But to answer your question, yes, I am very concerned about gunnutters. You could even say that I would be afraid of them, especially in close proximity, and that is precisely because the facts prove that they do far more damage than good. I don’t trust nut-jobs with guns, and we never know who they are until the bodies start dropping. The recent church shooting in South Carolina is a perfect example. Nobody knew what kind of person this nut would be until he started murdering people with his legally obtained guns. And if you were to ask him, I’m sure he could make a fine case as to why he is a “good guy.”

    So I don’t care about defending the ridiculous “right” to bear arms. Eliminating it will be the first step (but not the only) to keep guns out of people’s hands. If other, remarkably similar nations implement laws that work to reduce gun-death tolls and related costs, then we would be fools not to follow their lead, and that is exactly what we are proving to be.

  13. Marcus M. says:

    Wow. Nice discussion. I never thought about the rebuttal to the due process argument you mentioned. But I think my favorite part of this thread is not just that you routed all John’s arguments (which was awesome by the way), but that he tried to insult your manhood all while he hid behind an anonymous screen name. So brave.

  14. C_Lambeth says:

    Thanks, MM. If you had not thought of my due process rebuttal and were encouraged by it, then know that I was encouraged by your pointing out the hypocrisy in John’s attempts at denigrating my masculinity while cowering behind an anonymous handle. It also seems that John has some unfortunate ideas about masculinity in general, but alas.

    Thanks for wading through the lengthy discussions!


  15. @bobby_b71 says:

    The fact that you don’t know what “Full faith and Credit” means shows your sophomoric understanding of the constitution.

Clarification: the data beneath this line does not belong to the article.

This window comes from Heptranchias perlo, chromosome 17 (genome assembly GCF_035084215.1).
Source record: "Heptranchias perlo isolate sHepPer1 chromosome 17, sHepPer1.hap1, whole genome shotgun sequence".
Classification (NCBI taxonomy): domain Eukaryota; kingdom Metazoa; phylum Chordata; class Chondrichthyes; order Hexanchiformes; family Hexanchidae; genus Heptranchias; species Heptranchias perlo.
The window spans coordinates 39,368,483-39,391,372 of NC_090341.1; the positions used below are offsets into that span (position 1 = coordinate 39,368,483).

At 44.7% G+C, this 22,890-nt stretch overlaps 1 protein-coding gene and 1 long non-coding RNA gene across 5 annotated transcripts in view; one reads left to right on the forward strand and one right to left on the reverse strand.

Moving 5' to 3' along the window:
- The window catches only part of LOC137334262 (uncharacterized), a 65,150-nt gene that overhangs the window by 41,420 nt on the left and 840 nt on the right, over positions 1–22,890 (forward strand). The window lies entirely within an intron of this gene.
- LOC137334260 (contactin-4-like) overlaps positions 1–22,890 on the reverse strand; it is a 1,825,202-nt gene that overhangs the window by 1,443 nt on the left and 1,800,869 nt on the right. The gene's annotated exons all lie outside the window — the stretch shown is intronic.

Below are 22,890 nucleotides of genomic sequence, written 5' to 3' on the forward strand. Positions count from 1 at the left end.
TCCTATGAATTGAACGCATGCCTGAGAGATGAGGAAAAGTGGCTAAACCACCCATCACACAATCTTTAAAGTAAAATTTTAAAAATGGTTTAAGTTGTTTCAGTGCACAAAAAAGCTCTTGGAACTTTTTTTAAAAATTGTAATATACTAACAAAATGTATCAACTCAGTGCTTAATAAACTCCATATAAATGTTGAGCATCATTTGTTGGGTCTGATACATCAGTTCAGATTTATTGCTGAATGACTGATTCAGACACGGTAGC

• C_Lambeth says:

      Speaking of “sophomoric,” Bobby, it’s interesting to me that out of all the problems I pointed out with your meme, the most substantive retort you can manage is to try to insult me for not understanding what I already said that I don’t understand, namely, your effort to connect “the full faith and credit” clause with an alleged parallel between guns and vehicles. But instead of rallying what surely must be a low amount of brain power for you to explain what you meant when questioned, you’ve chosen to laugh it away. It is funny, but not in the way you imagine. The irony is that your efforts at insults and condescension say more about you and your position than they do about me and mine. I wonder if you can do better.

Leave a reply. Respondents who do not honor the spirit of legitimate and reasonably courteous dialogue may find their posts unapproved, edited or removed at any time. You are free to disagree passionately, but not inappropriately.

Fill in your details below or click an icon to log in:

WordPress.com Logo

You are commenting using your WordPress.com account. Log Out / Change )

Twitter picture

You are commenting using your Twitter account. Log Out / Change )

Facebook photo

You are commenting using your Facebook account. Log Out / Change )

Google+ photo

You are commenting using your Google+ account. Log Out / Change )

Connecting to %s